basis in either the statute or in its legislative history to
support the position that the termination of a union dues deduction
would ever be dependent on any action to be taken by a former
bargaining unit member. Congress simply did not intend that former bargaining
unit members could continue a payroll deduction for union dues by
delaying submission of a standard form or by any other action. The
Federal Labor Relations Authority (Authority or FLRA) has
determined that procedures applicable to other types of allotments
are not applicable to allotments for union dues deductions. Aberdeen Proving Ground, supra.
In Local 1963, supra, an Arbitrator found that
the Department of Veterans Affairs (VA) violated a collective
bargaining agreement by terminating an employee's dues withholding
during the period that he was temporarily promoted to a supervisory
position. The Arbitrator concluded that it should not matter to the
VA if an employee wishes to continue an automatic payroll deduction
for the payment of union dues. The Arbitrator also ruled, however,
that the VA was not required to reimburse the labor organization
for the dues which had not been withheld during the period of the
grievance. The VA filed exceptions to the award with the Authority,
arguing that because the Arbitrator's award would require that the
VA continue to withhold dues under the agreement for an employee to
whom the agreement did not apply, the award conflicted with section
The Authority agreed with the VA's exceptions and set aside the
award, explaining that section 7115(b)(1) requires an agency to
terminate dues withholding when an employee has been promoted to a
position that is outside the bargaining unit. See Aberdeen Proving Ground, supra, and Internal Revenue Service, Fresno
Service Center, Fresno, California, 7 FLRA 371, 371-73
(1981), reversed as to other
matters sub nom. Internal Revenue Service, Fresno Service
Center v. FLRA, 706
F.2d 1019 (9th Cir. 1983). An employee's entitlement to erroneously
deducted dues was not an issue in these decisions.
In both Fort Stewart,
supra, and Local 3062, supra, the Comptroller General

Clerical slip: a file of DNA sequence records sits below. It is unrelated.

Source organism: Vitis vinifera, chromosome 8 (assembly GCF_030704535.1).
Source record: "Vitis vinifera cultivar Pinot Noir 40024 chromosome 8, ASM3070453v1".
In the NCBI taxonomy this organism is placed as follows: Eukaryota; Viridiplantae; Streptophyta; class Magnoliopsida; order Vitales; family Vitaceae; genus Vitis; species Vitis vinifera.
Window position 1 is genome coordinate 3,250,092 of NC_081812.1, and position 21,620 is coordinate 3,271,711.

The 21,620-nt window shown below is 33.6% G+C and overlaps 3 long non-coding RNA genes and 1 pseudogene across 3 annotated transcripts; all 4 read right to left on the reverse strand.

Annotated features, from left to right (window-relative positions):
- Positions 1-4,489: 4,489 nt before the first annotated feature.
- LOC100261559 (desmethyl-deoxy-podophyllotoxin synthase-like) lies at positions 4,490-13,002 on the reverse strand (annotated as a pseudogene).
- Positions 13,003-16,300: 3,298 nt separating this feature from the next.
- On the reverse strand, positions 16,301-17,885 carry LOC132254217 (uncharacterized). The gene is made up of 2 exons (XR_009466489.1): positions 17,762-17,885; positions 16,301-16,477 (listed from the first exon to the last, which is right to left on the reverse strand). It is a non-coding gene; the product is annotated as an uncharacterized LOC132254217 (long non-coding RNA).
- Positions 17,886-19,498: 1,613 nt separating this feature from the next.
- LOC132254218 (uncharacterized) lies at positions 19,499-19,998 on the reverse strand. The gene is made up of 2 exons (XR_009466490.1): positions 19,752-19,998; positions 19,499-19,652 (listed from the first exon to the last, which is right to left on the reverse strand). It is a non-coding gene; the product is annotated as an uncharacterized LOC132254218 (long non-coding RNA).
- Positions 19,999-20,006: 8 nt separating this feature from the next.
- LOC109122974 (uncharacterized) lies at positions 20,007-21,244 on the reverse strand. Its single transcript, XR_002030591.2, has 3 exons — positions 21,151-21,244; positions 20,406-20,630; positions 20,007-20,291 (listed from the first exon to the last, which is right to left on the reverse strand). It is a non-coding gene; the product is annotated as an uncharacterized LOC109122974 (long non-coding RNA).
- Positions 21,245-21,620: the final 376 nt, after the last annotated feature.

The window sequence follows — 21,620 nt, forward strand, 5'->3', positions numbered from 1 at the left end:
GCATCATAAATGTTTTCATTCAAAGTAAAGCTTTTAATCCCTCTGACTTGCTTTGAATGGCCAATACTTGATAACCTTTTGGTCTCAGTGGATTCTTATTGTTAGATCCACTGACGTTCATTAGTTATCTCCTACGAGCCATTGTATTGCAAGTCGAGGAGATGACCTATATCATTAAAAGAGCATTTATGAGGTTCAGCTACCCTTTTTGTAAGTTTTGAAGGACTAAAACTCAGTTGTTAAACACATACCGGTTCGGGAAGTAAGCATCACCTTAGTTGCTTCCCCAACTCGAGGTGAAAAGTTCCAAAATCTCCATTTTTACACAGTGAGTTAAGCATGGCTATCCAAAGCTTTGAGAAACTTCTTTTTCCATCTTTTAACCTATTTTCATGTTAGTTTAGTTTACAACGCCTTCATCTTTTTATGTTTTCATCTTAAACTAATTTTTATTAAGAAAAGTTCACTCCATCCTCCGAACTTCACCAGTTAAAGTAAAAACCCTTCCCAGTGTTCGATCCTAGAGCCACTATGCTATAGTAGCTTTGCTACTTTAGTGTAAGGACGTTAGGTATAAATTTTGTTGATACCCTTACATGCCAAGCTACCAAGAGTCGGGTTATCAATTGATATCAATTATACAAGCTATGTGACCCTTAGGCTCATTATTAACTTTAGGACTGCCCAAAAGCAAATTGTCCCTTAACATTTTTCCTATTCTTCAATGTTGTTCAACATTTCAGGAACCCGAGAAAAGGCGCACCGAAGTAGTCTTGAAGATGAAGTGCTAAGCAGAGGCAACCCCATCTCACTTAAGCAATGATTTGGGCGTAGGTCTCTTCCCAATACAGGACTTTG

denied employee claims for the reimbursement of erroneously
deducted union dues. To the extent that our decision is
inconsistent with the decisions of the Comptroller General, we
respectfully decline to follow the Comptroller General's
determinations. It should be noted, however, that the instant claim
is factually distinguishable from both Fort Stewart, supra, and Local 3062, supra, in that the Shipyard
employee was unaware that her promotion had removed her from the
bargaining unit. Additionally, the Notice of Personnel Action
(Standard Form 50) that the employee received in connection with
the promotion did not document a change concerning her bargaining
unit status. See Horner v. Acosta, 803 F.2d 687, 689 n.2,
693 (Fed. Cir. 1986). Moreover, upon becoming aware of the fact
that she had been removed from the bargaining unit, this employee
took prompt action to notify the [agency] that the deduction should
be terminated and to request a refund of the erroneous
We note that 5 U.S.C. 5525 authorizes the heads of agencies to
establish procedures under which employees may make allotments and
assignments of amounts of pay "for such purposes as the head of the
agency considers appropriate." Thus, an agency, by regulation, may
authorize employees who are not members of a bargaining unit to
contribute to labor organizations through payroll deductions. DOD,
however, has not adopted such a regulation.
Accordingly, the [agency] is directed to instruct the Defense
Finance and Accounting Service to refund the erroneous deductions
to the claimant without interest.